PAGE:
The limes are classified as fat lime, hydraulic lime and poor lime:(i) Fat lime: It is composed of 95 percent of calcium oxide. When water is added, it slakes
vigorously and its volume increases. It is white in colour. Its properties are:
(a) hardens slowly
(b) has high degree of plasticity
(c) sets slowly in the presence of air
(d) white in colour
(e) slakes vigorously.
(ii) Hydraulic lime: It contains clay and ferrous oxide. Depending upon the percentage of clay
present, the hydraulic lime is divided into the following three types:
(a) Feebly hydraulic lime
(b) Moderately hydraulic lime
(c) Eminently hydraulic lime
The properties of hydraulic limes are:
• Sets under water
• Colour is not perfectly white
• Forms a thin paste with water and do not dissolve in water.
(iii) Poor lime: It contains more than 30% clay. Its colour is muddy. It has poor binding property.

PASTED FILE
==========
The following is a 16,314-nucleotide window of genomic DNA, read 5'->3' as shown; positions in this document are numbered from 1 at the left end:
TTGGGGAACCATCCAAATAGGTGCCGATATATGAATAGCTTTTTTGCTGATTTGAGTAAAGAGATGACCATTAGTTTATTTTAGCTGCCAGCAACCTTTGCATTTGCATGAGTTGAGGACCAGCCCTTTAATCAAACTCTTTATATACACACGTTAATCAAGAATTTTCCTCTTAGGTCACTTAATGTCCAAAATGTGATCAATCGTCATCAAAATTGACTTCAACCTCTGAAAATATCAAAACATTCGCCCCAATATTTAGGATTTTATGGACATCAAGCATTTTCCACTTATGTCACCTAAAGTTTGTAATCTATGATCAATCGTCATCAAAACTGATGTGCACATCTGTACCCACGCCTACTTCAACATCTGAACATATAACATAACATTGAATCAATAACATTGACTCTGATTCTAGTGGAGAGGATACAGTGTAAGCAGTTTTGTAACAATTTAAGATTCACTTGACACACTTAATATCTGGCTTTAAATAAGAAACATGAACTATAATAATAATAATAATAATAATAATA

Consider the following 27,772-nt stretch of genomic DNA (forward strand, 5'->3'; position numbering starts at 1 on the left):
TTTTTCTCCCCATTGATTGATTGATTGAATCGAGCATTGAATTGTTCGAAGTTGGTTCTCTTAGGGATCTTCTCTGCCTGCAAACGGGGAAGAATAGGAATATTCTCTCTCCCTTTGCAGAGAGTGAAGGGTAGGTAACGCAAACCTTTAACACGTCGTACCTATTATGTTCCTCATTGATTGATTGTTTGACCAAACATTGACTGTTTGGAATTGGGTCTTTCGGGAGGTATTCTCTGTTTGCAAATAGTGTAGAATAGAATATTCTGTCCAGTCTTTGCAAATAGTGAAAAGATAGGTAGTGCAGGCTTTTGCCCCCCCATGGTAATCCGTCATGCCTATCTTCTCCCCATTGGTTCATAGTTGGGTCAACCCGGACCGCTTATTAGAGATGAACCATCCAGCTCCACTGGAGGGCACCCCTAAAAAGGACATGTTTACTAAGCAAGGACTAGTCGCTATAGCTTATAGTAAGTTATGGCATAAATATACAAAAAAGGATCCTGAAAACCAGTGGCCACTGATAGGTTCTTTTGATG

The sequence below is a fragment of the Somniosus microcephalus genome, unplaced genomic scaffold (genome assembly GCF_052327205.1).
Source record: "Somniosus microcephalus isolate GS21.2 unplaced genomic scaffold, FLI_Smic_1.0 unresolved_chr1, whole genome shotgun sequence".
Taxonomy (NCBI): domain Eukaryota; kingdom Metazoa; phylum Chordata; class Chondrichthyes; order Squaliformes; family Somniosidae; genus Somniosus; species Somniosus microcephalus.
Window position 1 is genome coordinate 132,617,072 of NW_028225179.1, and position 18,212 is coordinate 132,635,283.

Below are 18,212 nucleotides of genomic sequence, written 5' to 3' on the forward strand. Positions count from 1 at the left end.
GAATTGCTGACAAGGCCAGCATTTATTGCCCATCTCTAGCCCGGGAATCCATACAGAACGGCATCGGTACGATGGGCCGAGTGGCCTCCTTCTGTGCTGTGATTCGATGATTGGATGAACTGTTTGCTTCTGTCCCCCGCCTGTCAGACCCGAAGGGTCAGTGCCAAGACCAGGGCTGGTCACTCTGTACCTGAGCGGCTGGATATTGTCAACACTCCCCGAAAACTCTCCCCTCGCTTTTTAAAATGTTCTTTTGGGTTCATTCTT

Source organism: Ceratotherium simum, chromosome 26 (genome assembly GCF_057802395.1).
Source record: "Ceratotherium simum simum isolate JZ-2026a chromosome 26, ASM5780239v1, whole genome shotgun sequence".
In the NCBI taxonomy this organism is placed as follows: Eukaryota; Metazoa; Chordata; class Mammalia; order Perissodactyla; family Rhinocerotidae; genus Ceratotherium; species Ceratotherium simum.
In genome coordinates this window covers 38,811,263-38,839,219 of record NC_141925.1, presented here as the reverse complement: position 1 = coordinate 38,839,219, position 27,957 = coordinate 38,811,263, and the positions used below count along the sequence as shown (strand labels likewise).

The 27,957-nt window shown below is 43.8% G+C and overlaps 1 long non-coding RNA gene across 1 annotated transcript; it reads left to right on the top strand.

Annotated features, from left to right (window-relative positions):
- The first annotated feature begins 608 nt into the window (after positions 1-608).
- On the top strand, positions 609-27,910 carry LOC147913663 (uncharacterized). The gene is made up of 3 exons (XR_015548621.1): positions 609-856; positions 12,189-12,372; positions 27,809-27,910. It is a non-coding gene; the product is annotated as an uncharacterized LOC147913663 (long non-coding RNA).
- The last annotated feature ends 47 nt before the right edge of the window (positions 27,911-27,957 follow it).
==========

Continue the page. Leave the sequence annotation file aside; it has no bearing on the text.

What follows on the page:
The mortar made with such lime is used for inferior works.
IS 712-1973 classifies lime as class A, B, C, D and E.
Lime Cycle:The process by which limestone (calcium carbonate) is converted to quicklime by heating, then to slaked lime by hydration, and naturally reverts to calcium carbonate by carbonation is called the lime cycle.
Ca(OH)2 + CO2 → CaCO3 + H2O.
Calcination Of Lime:
Theoretically, limestone dissociates when heated at 880'C into carbon dioxide and calcium oxide, which is also reversible and the process of heating of limestone for forming lime is called calcination
In limestone calcination, a decomposition process, the chemical reaction is
CaCO3 → CaO + CO2(g)
The burning or calcination of limestone can be carried out in one of the following Ways:
b. Kilns: i. Intermittent kilns, ii. Continuous kiln